Social Media and Revolution

It is undisputed that the social media, unlike newspapers, radio, telephone and television makes many-to-many communication possible. And therefore, it is more democratic. But the technology that social media rides on – the Internet and telephony – are grids that needs to be laid out. The discussions, and the contentious issues now, are no more whether the medium is allowing for democratic participation or not, but rather that of access.

We need to be acutely aware of the fact that access to this powerful and apparently democratic social media needs large amounts of investment in fiber optic cables, satellites, transponders, antennas, servers, technologists, software’s, steel and land. Through out the first, second and third world, these investments are largely made by private corporation supported and facilitated by respective governments through their taxation and subsidy policies, land allocation rules and even immigration policies to set up these information and communication infrastructure. And since this is the case, profit remains at the center of such endeavors, and the purpose and objective is not to foster protest or social movements. The corporations and governments only invest in technology where it suits its needs and agendas. Therefore, it is not surprising that Egypt can and did shut down Internet access for a week during the recent revolution and that China has the most stringent control over Internet access in the world.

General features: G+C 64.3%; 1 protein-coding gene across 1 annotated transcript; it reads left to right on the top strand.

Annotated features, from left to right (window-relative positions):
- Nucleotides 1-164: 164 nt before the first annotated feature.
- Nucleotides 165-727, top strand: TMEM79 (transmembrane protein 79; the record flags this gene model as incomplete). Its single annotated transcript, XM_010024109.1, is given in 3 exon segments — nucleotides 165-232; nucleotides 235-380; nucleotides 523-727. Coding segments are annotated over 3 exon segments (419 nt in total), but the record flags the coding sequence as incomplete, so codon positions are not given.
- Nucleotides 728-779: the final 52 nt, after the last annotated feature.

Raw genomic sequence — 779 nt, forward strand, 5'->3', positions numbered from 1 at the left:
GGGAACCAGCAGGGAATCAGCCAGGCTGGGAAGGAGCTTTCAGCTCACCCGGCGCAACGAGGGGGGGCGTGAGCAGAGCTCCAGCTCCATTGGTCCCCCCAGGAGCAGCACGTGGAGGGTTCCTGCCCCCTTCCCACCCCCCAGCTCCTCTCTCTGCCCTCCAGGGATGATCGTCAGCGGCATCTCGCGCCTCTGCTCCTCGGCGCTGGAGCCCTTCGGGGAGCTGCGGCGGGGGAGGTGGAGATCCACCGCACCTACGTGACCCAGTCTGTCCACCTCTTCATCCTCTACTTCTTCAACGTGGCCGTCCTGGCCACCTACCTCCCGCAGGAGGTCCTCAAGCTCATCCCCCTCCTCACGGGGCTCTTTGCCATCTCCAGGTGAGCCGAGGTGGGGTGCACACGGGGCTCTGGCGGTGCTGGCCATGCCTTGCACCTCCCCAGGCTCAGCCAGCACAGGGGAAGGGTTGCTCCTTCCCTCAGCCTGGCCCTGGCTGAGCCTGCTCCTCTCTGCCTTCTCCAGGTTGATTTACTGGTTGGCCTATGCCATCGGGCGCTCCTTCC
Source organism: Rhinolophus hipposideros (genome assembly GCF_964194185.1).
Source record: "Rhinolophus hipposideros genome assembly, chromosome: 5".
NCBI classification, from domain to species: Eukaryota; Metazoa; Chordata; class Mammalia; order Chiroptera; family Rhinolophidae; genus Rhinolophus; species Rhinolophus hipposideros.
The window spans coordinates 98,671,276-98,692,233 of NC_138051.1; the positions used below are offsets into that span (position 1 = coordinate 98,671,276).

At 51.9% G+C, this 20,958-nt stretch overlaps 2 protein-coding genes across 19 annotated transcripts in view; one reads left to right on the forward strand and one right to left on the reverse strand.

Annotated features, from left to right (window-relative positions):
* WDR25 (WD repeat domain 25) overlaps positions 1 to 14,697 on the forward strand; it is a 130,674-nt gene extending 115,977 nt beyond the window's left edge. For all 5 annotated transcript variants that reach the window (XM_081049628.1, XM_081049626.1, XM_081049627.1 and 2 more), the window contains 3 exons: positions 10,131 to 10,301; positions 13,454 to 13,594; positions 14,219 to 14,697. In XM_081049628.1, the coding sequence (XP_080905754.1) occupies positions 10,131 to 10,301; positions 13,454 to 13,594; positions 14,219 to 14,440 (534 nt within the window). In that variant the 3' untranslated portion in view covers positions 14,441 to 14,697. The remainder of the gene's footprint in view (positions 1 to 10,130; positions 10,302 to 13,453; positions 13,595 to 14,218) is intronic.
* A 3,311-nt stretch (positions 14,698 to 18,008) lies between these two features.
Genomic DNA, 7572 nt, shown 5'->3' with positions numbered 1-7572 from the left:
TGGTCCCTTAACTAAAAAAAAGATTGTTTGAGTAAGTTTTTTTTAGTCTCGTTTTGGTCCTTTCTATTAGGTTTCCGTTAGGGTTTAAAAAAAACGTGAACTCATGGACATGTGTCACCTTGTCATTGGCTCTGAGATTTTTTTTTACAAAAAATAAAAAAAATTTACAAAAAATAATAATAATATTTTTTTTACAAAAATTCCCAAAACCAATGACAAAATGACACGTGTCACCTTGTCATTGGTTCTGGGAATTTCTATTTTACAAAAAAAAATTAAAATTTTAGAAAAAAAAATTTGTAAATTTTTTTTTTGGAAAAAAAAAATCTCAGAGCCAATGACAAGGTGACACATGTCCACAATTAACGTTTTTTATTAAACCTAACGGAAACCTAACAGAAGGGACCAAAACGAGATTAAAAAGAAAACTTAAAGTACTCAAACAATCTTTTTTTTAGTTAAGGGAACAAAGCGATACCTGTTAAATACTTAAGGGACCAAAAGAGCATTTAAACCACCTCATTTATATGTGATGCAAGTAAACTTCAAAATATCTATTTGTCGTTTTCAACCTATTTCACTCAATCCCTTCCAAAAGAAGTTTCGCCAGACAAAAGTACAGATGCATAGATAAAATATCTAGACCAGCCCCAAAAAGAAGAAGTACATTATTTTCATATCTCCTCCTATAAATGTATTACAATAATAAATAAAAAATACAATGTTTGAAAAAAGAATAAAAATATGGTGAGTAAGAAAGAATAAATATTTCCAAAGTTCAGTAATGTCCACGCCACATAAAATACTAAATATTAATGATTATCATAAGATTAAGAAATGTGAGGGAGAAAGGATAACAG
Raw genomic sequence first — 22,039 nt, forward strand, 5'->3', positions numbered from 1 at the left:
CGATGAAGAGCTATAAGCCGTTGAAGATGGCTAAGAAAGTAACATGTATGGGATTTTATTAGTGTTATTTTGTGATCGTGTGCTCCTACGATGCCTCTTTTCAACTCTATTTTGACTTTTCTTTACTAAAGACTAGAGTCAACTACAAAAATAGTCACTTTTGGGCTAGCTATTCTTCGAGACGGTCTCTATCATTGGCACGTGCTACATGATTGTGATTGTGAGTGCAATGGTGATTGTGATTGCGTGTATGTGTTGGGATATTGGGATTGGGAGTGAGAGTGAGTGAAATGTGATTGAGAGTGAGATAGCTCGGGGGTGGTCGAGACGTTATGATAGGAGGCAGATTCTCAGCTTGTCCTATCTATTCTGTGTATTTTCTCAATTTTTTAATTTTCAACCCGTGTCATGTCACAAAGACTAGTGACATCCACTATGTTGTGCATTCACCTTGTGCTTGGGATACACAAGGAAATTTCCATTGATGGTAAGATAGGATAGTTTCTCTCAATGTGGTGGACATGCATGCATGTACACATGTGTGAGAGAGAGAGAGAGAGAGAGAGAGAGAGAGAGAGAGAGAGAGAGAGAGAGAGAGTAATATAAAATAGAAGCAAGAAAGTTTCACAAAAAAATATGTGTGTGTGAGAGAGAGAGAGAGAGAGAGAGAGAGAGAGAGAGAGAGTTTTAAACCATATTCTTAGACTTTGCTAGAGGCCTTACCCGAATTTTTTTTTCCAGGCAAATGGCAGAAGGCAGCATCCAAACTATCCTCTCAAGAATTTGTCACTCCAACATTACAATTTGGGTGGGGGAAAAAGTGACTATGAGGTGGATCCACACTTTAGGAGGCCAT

In India, the lack of access or the digital divide is the result of general poverty and the traditional rich-poor, urban-rural divide. India has more than 790 million cell phone subscribers as of Feb 2011 but only 100 million internet users (only 11.4 million of those have access to broadband). Though India is the third largest Internet user in the world (but then everything in India, with 1.2 billion people living there, can very easily be in the top ten charts of nearly anything) it is only 8.4% of its population. Yes, Internet is mostly accessed through cell phones and 40% of Internet users in India do so from their phones. But India is largely a 2G country making accessing internet over mobile phones painfully slow, not to mention hurtfully expensive. So, it will be a long time before more than 800 million people in India can drag themselves out of the internet black hole.